Trent’s Symons Campus sits on approximately 1,440 acres of land situated on the banks of the Otonabee River, with a substantial proportion of woodlands and wetlands, and over 30 kilometres of nature trails. As a leader in environmental education and stewardship, Trent University is committed to protecting its rich natural landscape and sensitive natural features and habitats. The Trent Lands and Nature Areas Plan reiterates the University’s commitment to maintain 60% of its lands as Nature Areas and green spaces, and introduces the University Green Network to create a connected natural system for habitat preservation and creation, wildlife movement, and a healthy hydrologic system.
A new standard for Indigenous engagement
Trent University is located in the traditional and treaty territory of the Michi Saagiig Anishnaabeg, and has prioritized fostering mutually beneficial and respectful relationships with the local Michi Saagiig communities throughout the Trent Lands Plan process.
“We designed a process that actively engaged Indigenous voices, specifically the Michi Saagiig, guided by local Elders and Knowledge Keepers. It was important that engagement included Indigenous perspectives and incorporated Indigenous Traditional Knowledge alongside western science throughout the Lands Plan,” explains Ms. Davis. “The Plan also includes a protocol for ongoing collaboration and engagement with the Michi Saagiig and Indigenous Peoples as we move towards project implementation.”
An Implementation Plan is now in development that will provide clarity and focus on next steps for the Trent Lands. For more information, and to review the Trent Lands and Nature Areas Plan, visit trentu.ca/trentlandsplan.
About Trent University
One of Canada's top universities, Trent University was founded on the ideal of interactive learning that's personal, purposeful and transformative. Consistently recognized nationally for leadership in teaching, research and student satisfaction, Trent attracts excellent students from across the country and around the world. Here, undergraduate and graduate students connect and collaborate with faculty, staff and their peers through diverse communities that span residential colleges, classrooms, disciplines, hands-on research, co-curricular and community-based activities. Across all disciplines, Trent brings critical, integrative thinking to life every day. Today, Trent's unique approach to personal development through supportive, collaborative community engagement is in more demand than ever. Students lead the way by co-creating experiences rooted in dialogue, diverse perspectives and collaboration. In a learning environment that builds life-long passion for inclusion, leadership and social change, Trent's students, alumni, faculty and staff are engaged global citizens who are catalysts in developing sustainable solutions to complex issues. Trent's Peterborough campus boasts award-winning architecture in a breathtaking natural setting on the banks of the Otonabee River, just 90 minutes from downtown Toronto, while Trent University Durham Greater Toronto Area, delivers a distinct mix of programming in the east GTA.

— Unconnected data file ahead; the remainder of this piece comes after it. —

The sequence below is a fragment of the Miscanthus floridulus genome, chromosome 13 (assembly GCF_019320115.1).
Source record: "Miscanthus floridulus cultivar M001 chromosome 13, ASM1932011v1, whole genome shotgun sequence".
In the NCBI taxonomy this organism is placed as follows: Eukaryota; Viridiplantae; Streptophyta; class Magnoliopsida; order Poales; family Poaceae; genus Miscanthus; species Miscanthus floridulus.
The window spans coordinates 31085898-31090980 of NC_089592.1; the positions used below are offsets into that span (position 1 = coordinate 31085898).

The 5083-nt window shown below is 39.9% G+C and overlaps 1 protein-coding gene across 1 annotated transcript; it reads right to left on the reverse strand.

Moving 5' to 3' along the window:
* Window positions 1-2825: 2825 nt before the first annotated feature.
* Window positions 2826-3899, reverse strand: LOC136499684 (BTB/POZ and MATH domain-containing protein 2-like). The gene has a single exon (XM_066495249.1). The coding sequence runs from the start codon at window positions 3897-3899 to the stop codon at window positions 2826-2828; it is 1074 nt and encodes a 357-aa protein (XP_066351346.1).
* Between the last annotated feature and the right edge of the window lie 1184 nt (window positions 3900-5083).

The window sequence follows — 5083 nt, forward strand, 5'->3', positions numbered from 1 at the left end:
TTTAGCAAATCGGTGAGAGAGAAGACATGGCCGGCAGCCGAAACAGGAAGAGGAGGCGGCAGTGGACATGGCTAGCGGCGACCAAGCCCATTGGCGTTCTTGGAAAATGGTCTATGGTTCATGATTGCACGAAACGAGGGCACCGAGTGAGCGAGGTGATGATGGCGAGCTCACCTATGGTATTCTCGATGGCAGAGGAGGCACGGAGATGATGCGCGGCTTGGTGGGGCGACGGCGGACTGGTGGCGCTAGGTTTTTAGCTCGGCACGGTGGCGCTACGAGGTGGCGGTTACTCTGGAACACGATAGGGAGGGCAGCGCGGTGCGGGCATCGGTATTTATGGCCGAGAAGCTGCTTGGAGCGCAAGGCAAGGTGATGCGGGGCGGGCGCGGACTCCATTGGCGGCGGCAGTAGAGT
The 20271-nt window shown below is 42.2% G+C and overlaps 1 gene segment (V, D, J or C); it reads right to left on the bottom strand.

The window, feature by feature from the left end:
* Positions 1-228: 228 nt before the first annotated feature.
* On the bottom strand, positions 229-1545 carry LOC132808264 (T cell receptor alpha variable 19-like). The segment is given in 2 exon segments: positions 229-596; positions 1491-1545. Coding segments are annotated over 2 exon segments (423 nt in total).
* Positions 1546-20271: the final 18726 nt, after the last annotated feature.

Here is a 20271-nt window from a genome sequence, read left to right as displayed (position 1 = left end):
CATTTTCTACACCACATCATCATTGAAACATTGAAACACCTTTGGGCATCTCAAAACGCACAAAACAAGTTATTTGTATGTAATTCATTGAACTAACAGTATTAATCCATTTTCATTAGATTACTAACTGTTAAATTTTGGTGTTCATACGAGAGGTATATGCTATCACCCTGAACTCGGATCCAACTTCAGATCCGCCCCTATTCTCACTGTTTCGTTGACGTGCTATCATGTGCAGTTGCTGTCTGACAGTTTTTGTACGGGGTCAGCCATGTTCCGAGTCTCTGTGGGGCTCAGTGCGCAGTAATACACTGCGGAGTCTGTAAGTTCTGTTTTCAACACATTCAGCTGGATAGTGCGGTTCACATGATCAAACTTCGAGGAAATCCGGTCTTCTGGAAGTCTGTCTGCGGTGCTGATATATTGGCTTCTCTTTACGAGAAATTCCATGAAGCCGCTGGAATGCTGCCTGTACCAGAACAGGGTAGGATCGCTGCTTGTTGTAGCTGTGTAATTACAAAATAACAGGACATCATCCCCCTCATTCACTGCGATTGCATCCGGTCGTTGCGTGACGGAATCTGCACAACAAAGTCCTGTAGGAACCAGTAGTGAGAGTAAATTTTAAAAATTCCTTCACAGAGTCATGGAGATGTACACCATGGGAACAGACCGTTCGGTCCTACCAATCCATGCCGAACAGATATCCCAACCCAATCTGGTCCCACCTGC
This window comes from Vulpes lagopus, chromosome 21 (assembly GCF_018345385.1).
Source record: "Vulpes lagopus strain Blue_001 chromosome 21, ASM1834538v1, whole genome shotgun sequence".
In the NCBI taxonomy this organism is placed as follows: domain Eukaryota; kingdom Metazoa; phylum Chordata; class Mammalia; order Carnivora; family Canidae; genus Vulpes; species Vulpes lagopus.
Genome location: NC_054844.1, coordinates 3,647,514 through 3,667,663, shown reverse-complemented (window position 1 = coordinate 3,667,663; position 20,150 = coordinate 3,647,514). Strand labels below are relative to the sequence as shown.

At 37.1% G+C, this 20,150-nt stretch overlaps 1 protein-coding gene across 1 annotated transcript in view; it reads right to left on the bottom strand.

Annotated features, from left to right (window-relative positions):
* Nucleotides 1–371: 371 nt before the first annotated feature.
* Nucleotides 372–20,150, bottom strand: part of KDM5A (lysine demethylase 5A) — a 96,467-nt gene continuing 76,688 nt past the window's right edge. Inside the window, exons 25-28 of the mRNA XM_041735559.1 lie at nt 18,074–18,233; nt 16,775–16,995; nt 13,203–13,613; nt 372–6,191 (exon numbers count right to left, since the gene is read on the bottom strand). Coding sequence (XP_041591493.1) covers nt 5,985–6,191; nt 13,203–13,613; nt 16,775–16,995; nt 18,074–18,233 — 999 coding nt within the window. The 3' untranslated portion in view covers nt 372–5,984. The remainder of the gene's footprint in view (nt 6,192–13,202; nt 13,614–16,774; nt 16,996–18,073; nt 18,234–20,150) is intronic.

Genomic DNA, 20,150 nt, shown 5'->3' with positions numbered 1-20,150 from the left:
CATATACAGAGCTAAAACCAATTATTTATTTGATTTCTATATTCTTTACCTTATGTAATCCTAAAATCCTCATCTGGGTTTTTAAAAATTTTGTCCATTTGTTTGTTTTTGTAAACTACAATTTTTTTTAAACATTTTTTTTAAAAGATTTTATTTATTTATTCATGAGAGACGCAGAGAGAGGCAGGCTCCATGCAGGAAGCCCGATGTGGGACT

For more information contact:
Cara Walsh, communications & media relations officer, Trent University, (705) 748-1011 x6240 or email@example.com